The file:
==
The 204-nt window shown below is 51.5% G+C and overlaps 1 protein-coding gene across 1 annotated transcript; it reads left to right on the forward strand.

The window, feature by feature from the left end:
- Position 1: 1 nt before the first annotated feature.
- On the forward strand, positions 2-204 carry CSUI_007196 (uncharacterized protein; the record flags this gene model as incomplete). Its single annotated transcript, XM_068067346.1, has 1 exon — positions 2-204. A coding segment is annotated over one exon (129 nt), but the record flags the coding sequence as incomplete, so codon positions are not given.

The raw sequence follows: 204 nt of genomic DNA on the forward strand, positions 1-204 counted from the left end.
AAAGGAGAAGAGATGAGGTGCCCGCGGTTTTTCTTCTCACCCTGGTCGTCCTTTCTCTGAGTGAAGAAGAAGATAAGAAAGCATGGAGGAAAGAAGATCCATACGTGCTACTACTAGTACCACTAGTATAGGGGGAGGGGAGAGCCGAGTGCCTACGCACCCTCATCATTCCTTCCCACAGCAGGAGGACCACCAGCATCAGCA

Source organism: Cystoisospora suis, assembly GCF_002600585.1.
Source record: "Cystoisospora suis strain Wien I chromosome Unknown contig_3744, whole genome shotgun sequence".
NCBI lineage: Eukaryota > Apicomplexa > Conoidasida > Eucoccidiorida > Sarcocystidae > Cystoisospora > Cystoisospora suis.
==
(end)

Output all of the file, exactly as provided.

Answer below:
The 204-nt window shown below is 51.5% G+C and overlaps 1 protein-coding gene across 1 annotated transcript; it reads left to right on the forward strand.

The window, feature by feature from the left end:
- Position 1: 1 nt before the first annotated feature.
- On the forward strand, positions 2-204 carry CSUI_007196 (uncharacterized protein; the record flags this gene model as incomplete). Its single annotated transcript, XM_068067346.1, has 1 exon — positions 2-204. A coding segment is annotated over one exon (129 nt), but the record flags the coding sequence as incomplete, so codon positions are not given.

The raw sequence follows: 204 nt of genomic DNA on the forward strand, positions 1-204 counted from the left end.
AAAGGAGAAGAGATGAGGTGCCCGCGGTTTTTCTTCTCACCCTGGTCGTCCTTTCTCTGAGTGAAGAAGAAGATAAGAAAGCATGGAGGAAAGAAGATCCATACGTGCTACTACTAGTACCACTAGTATAGGGGGAGGGGAGAGCCGAGTGCCTACGCACCCTCATCATTCCTTCCCACAGCAGGAGGACCACCAGCATCAGCA

Source organism: Cystoisospora suis, assembly GCF_002600585.1.
Source record: "Cystoisospora suis strain Wien I chromosome Unknown contig_3744, whole genome shotgun sequence".
NCBI lineage: Eukaryota > Apicomplexa > Conoidasida > Eucoccidiorida > Sarcocystidae > Cystoisospora > Cystoisospora suis.